It’s hard to imagine things playing out that way these days. Starting in 2020, when Americans surged into the streets after police killed George Floyd, protesters have been facing much higher risk to life and limb. Last year, an analysis by the Boston Globe found that between May 2020, and September, 2021, U.S. motorists slammed into groups of protesters at least 139 times, causing 3 deaths and at least 100 injuries. The assaults continue. “You’re going to have people coming in and expressing themselves with two tons of metal on wheels,” a transportation security expert told the Globe. “That’s part of the landscape now.”
Just last month in Cedar Rapids, Iowa, a man plowed his pickup into several women protesting the Supreme Court’s overturn of the Roe vs. Wade decision. He drove over and broke one woman’s ankle. Iowa, like Florida and Oklahoma, passed a law in the wake of the 2020 protests heightening penalties for protesters while immunizing drivers who run into or over protesters—if they claim to have been fleeing in fright. Police did not immediately charge the Cedar Rapids assailant. Meanwhile, police across the country violently attacked groups of people who dared turn out to protest the Court’s abortion decision.
Legal experts worry that the Supreme Court’s strikedown of New York’s gun law will also chill nonviolent protest. When protesters or counter-protesters carry guns, demonstrations are about six times more likely to turn violent. That intimidating prospect discourages turnout. Yet the gun-toter at a protest scene, like the vehicle driver, is getting increasingly favorable treatment. The defense team for Kyle Rittenhouse, who killed two men as they were protesting in Kenosha, Wisconsin in 2020, argued illogically but successfully that he acted in self-defense. Rittenhouse feared, they said, that if he did not shoot the protesters, there was a chance that one of them would snatch his gun away and kill him. This dangerous illogic—that my gun makes you a deadly threat—is often used to protect cops who shoot unarmed people, and now it has been applied to white, right-wing, civilian vigilantes as well.
Long Odds Call for Longer Vision
A pro-Earth, pro-democracy, pro-economic justice, anti-racist, anti-war transformation was already a long shot long before the rise of MAGA world, and the chief impediments haven’t changed. For climate, it’s the system’s insistence on unlimited economic growth. For Black lives and voting rights, it’s the elected and unelected public officials who continue to benefit from a racist, undemocratic system. For closing the vast economic gap between the few haves and the many have-nots, it’s the haves, with their massive political power.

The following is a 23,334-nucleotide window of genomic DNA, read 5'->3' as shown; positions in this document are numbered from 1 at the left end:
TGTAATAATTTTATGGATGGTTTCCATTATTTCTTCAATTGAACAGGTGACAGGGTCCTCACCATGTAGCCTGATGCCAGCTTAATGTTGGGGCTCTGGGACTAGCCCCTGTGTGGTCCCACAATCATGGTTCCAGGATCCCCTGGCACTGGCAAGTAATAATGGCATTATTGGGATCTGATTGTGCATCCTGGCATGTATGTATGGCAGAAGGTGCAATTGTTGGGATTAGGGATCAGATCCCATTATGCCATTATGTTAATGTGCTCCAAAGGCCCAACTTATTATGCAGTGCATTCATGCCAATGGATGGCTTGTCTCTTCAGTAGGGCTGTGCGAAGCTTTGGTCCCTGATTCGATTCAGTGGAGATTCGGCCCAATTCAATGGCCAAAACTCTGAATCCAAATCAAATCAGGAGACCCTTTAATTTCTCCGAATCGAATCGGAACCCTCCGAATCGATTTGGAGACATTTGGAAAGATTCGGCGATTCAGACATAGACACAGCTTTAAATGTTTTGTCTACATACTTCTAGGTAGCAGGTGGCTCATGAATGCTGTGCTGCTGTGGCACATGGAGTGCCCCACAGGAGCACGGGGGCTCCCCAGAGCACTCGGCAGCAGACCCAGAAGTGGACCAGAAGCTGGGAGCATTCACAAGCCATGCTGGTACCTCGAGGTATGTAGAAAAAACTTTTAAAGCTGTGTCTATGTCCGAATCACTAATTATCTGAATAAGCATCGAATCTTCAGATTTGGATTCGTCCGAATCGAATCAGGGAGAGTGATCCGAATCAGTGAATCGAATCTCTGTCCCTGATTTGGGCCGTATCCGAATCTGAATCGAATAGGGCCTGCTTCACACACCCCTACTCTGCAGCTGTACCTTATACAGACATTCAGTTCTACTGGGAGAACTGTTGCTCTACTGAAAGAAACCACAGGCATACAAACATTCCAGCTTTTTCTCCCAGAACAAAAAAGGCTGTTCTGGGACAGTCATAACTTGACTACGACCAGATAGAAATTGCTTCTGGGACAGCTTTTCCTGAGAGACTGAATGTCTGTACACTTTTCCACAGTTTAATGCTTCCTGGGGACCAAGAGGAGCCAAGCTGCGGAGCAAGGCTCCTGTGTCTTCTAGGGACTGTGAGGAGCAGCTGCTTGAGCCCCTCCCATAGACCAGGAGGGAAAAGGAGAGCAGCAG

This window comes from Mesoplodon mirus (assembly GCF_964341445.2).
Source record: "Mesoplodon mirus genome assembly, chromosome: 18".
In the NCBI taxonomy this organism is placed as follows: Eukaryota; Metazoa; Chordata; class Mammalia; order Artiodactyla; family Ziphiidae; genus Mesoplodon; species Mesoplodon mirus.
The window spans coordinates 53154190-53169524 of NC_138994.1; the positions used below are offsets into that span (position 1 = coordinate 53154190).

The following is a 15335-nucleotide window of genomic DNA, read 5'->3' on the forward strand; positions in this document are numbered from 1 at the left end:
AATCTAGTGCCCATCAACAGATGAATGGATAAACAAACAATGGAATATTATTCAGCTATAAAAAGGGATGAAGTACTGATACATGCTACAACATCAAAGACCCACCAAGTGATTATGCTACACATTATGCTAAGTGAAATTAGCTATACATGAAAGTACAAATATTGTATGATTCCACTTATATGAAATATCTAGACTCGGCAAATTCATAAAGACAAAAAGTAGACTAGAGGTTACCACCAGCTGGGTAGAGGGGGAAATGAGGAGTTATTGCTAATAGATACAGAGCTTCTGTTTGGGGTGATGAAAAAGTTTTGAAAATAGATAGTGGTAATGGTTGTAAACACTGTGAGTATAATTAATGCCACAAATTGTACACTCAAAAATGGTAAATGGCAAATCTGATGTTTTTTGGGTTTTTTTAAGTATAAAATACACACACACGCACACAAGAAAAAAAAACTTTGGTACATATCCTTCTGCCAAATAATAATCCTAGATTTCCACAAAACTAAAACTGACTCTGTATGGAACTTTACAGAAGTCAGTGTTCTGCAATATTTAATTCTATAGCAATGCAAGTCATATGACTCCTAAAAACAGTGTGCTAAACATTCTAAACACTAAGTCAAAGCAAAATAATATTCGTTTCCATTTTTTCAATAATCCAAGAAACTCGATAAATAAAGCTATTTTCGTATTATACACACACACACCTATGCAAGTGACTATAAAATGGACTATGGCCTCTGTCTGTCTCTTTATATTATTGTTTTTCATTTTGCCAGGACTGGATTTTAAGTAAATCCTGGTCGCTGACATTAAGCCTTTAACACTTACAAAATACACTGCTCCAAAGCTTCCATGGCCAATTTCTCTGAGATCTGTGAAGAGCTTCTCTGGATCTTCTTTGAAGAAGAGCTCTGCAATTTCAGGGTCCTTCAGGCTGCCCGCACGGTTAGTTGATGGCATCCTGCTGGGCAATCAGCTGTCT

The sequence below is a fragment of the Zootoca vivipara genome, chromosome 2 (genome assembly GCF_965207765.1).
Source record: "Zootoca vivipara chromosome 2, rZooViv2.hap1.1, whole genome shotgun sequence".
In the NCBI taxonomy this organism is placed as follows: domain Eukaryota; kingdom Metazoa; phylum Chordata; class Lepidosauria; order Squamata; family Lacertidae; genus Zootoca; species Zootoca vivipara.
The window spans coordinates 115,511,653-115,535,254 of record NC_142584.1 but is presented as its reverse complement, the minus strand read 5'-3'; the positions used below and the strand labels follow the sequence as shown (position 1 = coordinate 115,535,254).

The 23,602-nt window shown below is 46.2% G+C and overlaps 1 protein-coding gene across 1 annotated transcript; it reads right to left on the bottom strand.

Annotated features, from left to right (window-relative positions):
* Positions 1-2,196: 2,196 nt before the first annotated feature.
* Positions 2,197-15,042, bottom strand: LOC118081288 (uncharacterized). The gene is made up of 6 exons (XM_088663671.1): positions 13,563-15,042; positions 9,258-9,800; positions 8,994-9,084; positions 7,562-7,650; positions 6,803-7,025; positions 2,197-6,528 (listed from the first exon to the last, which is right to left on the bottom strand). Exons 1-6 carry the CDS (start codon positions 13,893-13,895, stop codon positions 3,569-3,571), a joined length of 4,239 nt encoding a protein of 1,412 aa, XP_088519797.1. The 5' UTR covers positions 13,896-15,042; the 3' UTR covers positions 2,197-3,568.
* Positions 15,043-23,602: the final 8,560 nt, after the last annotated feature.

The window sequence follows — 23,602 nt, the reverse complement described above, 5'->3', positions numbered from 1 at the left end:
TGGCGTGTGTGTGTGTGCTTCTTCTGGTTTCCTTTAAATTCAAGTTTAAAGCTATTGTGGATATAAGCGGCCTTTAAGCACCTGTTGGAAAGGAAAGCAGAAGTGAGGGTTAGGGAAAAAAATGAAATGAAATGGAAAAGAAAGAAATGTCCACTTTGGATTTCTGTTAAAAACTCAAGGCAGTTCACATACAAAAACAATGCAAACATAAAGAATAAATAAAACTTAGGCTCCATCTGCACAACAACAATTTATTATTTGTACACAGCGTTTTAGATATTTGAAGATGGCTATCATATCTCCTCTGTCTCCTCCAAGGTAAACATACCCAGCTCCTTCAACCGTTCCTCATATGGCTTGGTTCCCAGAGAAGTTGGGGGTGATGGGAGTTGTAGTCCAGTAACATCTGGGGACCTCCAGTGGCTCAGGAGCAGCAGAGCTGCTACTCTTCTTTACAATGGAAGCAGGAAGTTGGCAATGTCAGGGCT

Today, those obstacles may appear insurmountable. So why do the Poor People’s Campaign and other movements keep pushing against these longest of odds, even as the threat of violent retaliation escalates? Why don’t they just figure out how to adapt to life in an unacceptable system? They press on because long odds don’t equal impossibility. Introducing a must-see gallery of “48 protest photographs that changed the world,” in the July 2 Guardian, George Monbiot writes,
Protest is not, as governments like ours seek to portray it, a political luxury. It is the bedrock of democracy. Without it, few of the democratic rights we enjoy would exist: the universal franchise; civil rights; equality before the law; legal same-sex relationships; progressive taxation; fair conditions of employment; public services and a social safety net. . . And we will continue to come out in defiance, as people have done for centuries, even when facing state violence and repression. Everything we value depends on it.
At a time when rights hard-won in past struggles are being wrested away from us, we can draw strength from the knowledge that if people-power has prevailed in so many such struggles before, it can prevail again.
This essay was originally published by City Lights Books as part of its “In Real Time” series. Listen to the “In Real Time” podcast for the spoken version of the series and to the Anti-Empire Project podcast. Also see the evolving “In Real Time” visual work by Priti Gulati Cox.